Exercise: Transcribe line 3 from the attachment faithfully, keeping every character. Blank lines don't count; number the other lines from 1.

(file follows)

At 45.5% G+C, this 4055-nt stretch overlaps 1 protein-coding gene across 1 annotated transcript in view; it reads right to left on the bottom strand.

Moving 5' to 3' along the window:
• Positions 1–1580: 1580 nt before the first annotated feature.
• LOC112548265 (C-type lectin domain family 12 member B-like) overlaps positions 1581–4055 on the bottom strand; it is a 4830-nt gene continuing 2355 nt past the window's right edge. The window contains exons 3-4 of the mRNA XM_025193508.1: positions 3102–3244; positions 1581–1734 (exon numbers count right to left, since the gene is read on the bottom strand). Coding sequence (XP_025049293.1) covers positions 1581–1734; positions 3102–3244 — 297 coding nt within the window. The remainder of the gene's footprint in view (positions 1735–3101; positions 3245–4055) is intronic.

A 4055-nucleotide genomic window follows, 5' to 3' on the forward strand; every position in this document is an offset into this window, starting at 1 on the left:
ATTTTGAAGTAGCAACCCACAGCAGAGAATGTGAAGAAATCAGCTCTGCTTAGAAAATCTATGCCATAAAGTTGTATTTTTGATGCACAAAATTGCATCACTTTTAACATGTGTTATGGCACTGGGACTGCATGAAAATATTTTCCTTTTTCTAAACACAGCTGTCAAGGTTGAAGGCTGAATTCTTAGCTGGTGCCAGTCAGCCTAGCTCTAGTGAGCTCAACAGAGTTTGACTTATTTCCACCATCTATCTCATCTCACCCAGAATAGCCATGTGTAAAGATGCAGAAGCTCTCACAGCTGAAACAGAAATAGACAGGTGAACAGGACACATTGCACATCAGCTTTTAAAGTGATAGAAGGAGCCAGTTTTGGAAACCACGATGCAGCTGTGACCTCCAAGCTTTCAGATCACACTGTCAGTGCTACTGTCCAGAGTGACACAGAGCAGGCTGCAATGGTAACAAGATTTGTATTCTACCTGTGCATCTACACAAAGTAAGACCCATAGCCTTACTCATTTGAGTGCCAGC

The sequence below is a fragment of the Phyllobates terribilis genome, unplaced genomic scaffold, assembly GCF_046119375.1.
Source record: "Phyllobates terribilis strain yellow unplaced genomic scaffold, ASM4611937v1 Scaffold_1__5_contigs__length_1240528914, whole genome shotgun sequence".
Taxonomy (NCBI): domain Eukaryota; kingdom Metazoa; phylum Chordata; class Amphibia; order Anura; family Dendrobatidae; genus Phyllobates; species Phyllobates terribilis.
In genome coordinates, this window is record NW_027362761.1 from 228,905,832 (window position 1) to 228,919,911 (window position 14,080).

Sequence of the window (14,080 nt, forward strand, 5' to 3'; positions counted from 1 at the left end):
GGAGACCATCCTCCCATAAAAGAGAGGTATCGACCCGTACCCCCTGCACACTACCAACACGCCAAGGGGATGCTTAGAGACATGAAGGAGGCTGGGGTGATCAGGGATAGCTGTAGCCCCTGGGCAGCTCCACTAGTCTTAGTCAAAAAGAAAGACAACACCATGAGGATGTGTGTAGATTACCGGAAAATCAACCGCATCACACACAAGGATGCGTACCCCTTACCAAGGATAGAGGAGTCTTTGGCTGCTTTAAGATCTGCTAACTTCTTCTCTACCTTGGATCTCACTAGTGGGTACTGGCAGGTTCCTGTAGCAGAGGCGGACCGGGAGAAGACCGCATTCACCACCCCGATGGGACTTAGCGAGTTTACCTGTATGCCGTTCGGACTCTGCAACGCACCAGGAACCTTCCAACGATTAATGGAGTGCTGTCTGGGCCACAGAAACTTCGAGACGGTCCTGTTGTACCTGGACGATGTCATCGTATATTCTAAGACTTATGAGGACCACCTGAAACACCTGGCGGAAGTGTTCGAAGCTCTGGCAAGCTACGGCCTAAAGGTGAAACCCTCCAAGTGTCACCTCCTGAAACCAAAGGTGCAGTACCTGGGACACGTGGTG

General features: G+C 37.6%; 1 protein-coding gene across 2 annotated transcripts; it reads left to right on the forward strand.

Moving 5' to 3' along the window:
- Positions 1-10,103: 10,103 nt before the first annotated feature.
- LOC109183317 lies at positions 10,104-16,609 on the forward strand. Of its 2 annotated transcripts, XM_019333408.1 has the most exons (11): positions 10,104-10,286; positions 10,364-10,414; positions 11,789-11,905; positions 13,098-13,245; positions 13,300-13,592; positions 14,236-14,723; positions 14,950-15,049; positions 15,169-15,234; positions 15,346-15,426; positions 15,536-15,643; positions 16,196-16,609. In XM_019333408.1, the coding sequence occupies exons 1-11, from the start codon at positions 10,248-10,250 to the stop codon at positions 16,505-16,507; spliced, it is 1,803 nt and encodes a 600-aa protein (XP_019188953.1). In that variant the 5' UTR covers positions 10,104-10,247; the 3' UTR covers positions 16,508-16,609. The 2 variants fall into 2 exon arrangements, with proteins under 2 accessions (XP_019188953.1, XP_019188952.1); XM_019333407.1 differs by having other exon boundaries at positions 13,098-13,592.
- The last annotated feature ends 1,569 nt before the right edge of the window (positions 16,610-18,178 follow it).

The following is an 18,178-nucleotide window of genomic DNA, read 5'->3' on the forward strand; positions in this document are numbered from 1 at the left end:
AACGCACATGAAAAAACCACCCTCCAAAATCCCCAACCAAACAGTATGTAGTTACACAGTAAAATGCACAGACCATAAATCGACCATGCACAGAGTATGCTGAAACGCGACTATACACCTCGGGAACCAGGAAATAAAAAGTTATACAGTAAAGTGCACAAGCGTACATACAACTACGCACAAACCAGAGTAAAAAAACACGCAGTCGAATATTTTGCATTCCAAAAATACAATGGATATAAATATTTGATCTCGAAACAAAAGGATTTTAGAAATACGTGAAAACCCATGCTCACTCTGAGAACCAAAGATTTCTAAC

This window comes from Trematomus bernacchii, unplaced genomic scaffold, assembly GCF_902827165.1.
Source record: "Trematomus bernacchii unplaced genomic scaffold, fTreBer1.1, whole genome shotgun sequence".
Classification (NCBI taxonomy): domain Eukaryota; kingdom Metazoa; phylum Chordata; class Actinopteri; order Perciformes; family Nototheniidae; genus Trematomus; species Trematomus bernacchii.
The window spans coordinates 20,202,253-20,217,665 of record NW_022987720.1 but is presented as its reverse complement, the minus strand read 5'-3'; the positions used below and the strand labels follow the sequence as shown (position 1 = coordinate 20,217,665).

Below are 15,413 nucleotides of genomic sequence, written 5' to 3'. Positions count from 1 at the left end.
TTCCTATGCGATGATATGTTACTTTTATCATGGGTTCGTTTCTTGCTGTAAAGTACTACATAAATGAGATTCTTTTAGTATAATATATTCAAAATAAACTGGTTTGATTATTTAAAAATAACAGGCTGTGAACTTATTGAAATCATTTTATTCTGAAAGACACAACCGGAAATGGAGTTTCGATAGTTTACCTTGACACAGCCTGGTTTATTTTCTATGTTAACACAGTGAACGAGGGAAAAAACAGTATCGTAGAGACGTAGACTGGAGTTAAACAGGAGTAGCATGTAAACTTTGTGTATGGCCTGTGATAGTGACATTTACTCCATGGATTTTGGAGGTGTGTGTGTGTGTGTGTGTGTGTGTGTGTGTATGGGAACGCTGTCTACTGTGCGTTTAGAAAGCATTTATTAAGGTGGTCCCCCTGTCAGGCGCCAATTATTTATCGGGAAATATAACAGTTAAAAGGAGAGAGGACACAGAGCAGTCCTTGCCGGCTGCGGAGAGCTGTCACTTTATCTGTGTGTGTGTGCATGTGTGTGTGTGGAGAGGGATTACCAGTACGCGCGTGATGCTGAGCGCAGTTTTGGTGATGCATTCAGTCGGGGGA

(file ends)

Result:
• Positions 1–1580: 1580 nt before the first annotated feature.